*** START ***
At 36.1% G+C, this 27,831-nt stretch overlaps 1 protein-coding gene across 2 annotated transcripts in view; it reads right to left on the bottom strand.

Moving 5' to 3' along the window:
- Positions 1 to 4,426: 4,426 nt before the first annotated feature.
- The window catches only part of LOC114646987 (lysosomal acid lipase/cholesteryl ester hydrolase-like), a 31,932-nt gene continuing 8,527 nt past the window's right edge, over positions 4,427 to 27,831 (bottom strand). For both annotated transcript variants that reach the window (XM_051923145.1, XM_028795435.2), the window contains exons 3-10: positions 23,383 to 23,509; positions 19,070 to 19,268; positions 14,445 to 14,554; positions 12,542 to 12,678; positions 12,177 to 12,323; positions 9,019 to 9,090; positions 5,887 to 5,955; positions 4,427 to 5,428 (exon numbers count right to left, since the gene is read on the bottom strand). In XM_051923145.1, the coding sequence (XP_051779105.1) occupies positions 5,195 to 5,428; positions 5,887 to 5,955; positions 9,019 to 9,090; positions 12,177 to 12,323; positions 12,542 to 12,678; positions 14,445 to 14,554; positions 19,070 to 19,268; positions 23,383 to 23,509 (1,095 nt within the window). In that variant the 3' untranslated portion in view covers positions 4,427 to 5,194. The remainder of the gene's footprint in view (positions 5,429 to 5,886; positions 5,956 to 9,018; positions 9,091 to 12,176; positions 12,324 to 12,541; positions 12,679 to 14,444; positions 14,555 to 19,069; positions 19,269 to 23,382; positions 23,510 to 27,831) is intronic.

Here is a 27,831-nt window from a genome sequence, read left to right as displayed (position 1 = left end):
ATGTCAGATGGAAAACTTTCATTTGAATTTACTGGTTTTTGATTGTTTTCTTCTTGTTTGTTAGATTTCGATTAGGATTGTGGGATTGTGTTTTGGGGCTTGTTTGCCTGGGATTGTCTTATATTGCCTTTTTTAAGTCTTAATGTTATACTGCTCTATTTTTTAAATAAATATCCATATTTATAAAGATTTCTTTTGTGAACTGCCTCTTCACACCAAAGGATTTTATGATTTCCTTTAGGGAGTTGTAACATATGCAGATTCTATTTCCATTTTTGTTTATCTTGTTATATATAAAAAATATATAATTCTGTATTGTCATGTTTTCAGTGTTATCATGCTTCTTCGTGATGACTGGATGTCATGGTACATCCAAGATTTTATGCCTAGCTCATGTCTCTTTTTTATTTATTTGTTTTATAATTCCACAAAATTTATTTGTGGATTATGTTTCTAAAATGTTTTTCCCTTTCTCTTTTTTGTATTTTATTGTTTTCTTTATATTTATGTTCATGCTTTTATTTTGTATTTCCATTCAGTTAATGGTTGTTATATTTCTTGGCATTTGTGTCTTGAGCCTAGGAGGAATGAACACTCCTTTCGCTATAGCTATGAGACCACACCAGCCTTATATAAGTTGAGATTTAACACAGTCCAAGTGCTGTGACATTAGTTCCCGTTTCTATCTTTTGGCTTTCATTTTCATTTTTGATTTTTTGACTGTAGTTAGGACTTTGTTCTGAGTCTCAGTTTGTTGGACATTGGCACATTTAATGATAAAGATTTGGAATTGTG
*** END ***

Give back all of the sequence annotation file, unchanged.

At 36.1% G+C, this 27,831-nt stretch overlaps 1 protein-coding gene across 2 annotated transcripts in view; it reads right to left on the bottom strand.

Moving 5' to 3' along the window:
- Positions 1 to 4,426: 4,426 nt before the first annotated feature.
- The window catches only part of LOC114646987 (lysosomal acid lipase/cholesteryl ester hydrolase-like), a 31,932-nt gene continuing 8,527 nt past the window's right edge, over positions 4,427 to 27,831 (bottom strand). For both annotated transcript variants that reach the window (XM_051923145.1, XM_028795435.2), the window contains exons 3-10: positions 23,383 to 23,509; positions 19,070 to 19,268; positions 14,445 to 14,554; positions 12,542 to 12,678; positions 12,177 to 12,323; positions 9,019 to 9,090; positions 5,887 to 5,955; positions 4,427 to 5,428 (exon numbers count right to left, since the gene is read on the bottom strand). In XM_051923145.1, the coding sequence (XP_051779105.1) occupies positions 5,195 to 5,428; positions 5,887 to 5,955; positions 9,019 to 9,090; positions 12,177 to 12,323; positions 12,542 to 12,678; positions 14,445 to 14,554; positions 19,070 to 19,268; positions 23,383 to 23,509 (1,095 nt within the window). In that variant the 3' untranslated portion in view covers positions 4,427 to 5,194. The remainder of the gene's footprint in view (positions 5,429 to 5,886; positions 5,956 to 9,018; positions 9,091 to 12,176; positions 12,324 to 12,541; positions 12,679 to 14,444; positions 14,555 to 19,069; positions 19,269 to 23,382; positions 23,510 to 27,831) is intronic.

Here is a 27,831-nt window from a genome sequence, read left to right as displayed (position 1 = left end):
ATGTCAGATGGAAAACTTTCATTTGAATTTACTGGTTTTTGATTGTTTTCTTCTTGTTTGTTAGATTTCGATTAGGATTGTGGGATTGTGTTTTGGGGCTTGTTTGCCTGGGATTGTCTTATATTGCCTTTTTTAAGTCTTAATGTTATACTGCTCTATTTTTTAAATAAATATCCATATTTATAAAGATTTCTTTTGTGAACTGCCTCTTCACACCAAAGGATTTTATGATTTCCTTTAGGGAGTTGTAACATATGCAGATTCTATTTCCATTTTTGTTTATCTTGTTATATATAAAAAATATATAATTCTGTATTGTCATGTTTTCAGTGTTATCATGCTTCTTCGTGATGACTGGATGTCATGGTACATCCAAGATTTTATGCCTAGCTCATGTCTCTTTTTTATTTATTTGTTTTATAATTCCACAAAATTTATTTGTGGATTATGTTTCTAAAATGTTTTTCCCTTTCTCTTTTTTGTATTTTATTGTTTTCTTTATATTTATGTTCATGCTTTTATTTTGTATTTCCATTCAGTTAATGGTTGTTATATTTCTTGGCATTTGTGTCTTGAGCCTAGGAGGAATGAACACTCCTTTCGCTATAGCTATGAGACCACACCAGCCTTATATAAGTTGAGATTTAACACAGTCCAAGTGCTGTGACATTAGTTCCCGTTTCTATCTTTTGGCTTTCATTTTCATTTTTGATTTTTTGACTGTAGTTAGGACTTTGTTCTGAGTCTCAGTTTGTTGGACATTGGCACATTTAATGATAAAGATTTGGAATTGTG